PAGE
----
The first time I read Pride and Prejudice by Jane Austen, I was in high school. It was the book I chose for my senior thesis paper (specifically, I focused on the character of Mr. Collins). To give you some perspective, the Colin Firth miniseries was still a good five years away at that point. So I’ve been a fan for a long time, and I love manga, but I wondered if I could accept a manga version. Could it do the story justice?
THE PLOT: Wait a minute, you don’t know this classic story? Go read it right now. Go on, I’ll wait.
Okay, seriously: The five Bennett daughters don’t have large dowries or good connections, but they need to marry well because their cousin will inherit their home when their father dies. Things are looking up when a wealthy young man, Mr. Bingley, moves into the neighborhood and is smitten with Jane, the oldest daughter. Second-oldest daughter Elizabeth, an intelligent and witty young lady, spars with Bingley’s unpleasant (and rich) friend, Mr. Darcy. Add in a gold-digging mother, various meddling relatives, a degenerate fortune hunter, stupid little sisters, and two of the worst marriage proposals of all time, and you’ve got yourself a classic.
MY TWO CENTS: As soon as I saw this, I was intrigued. Elizabeth and Darcy in manga format? For the most part, it works well. The art is very pretty, although Elizabeth’s hair is down in formal company a bit too often for my Regency tastes (I know, I’m being picky). The art of Mr. Collins made me laugh out loud every time I saw it. The story is streamlined a bit, and there are some liberties taken with both the story and language (no one will convince me that Regency-era folk said “No way!” EVER.) There are a couple of weird moments that I’m pretty sure aren’t canon (Elizabeth’s tearful breakup with Wickham). But overall, it’s a fun read.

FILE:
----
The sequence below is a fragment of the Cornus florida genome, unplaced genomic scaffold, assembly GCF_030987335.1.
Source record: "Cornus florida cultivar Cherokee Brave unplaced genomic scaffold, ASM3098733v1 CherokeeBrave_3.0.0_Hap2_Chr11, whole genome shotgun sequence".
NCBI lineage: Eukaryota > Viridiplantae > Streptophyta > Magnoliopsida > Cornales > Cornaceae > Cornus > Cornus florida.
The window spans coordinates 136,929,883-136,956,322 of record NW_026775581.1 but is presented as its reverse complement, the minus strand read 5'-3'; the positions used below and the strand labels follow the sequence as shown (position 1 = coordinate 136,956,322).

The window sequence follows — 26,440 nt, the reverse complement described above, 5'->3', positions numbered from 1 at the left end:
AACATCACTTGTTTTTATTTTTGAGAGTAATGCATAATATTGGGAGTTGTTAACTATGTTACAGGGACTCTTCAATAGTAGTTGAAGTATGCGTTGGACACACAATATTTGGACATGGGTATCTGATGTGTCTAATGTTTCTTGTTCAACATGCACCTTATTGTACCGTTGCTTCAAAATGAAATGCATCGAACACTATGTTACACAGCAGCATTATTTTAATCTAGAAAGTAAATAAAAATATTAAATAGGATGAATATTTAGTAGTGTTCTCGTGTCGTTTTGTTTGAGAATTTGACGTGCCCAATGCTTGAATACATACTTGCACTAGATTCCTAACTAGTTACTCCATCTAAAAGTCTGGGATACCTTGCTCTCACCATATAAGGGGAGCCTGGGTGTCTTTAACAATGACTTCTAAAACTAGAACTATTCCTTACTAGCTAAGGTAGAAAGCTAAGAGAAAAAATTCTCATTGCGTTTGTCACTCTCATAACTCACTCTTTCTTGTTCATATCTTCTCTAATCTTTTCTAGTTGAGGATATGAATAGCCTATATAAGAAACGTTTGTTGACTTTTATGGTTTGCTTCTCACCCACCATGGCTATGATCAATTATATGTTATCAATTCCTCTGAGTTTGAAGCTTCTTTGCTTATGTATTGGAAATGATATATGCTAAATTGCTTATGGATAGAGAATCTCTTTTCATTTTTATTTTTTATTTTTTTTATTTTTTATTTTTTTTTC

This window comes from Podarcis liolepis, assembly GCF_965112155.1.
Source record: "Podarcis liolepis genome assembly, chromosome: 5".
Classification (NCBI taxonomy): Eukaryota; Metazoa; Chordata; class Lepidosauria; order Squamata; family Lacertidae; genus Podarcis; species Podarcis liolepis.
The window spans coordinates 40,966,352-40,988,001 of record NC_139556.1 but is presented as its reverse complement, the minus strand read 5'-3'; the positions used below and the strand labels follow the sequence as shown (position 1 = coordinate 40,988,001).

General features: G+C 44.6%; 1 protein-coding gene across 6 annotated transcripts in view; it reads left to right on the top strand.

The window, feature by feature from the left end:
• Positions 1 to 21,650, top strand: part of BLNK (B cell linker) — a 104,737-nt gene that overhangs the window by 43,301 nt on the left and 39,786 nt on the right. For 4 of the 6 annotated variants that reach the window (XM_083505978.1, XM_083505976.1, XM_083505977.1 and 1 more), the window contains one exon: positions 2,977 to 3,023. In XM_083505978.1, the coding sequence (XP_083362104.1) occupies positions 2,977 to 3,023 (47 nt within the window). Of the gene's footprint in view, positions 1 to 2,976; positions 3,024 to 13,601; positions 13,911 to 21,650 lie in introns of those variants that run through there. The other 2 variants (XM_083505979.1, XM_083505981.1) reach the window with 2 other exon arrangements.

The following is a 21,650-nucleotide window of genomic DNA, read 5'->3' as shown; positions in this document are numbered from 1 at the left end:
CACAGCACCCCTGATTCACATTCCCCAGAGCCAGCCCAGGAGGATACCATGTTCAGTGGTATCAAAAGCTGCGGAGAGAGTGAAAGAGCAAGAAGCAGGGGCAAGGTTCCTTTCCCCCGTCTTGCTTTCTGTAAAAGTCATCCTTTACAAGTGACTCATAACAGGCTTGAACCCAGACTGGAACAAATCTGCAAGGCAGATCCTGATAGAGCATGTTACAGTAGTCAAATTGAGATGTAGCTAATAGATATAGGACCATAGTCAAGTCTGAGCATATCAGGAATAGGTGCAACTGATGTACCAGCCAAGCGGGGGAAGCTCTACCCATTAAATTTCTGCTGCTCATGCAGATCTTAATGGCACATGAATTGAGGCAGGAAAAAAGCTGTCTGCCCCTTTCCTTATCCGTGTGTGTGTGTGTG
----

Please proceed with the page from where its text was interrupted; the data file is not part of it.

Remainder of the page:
BOTTOM LINE: A fairly faithful presentation of a classic story. Don’t read it INSTEAD of the classic, though; read it to supplement your enjoyment. I’m interested in checking out more of the Manga Classics that are on the way: Les Miserables (I’m assuming THE BOOK, not THE MUSICAL), and The Scarlet Letter. You can check out the style of the art here: http://www.udonentertainment.com/blog/tag/manga-classics/
TEACUP RATING: Four out of five teacups for this adaptation. (The original, of course, gets a million teacups.)
ON SALE DATE: Both hardcover and paperback formats will be available on August 19, 2014.
Note: Review is based on an ARC provided by the publisher via Netgalley in exchange for an honest review.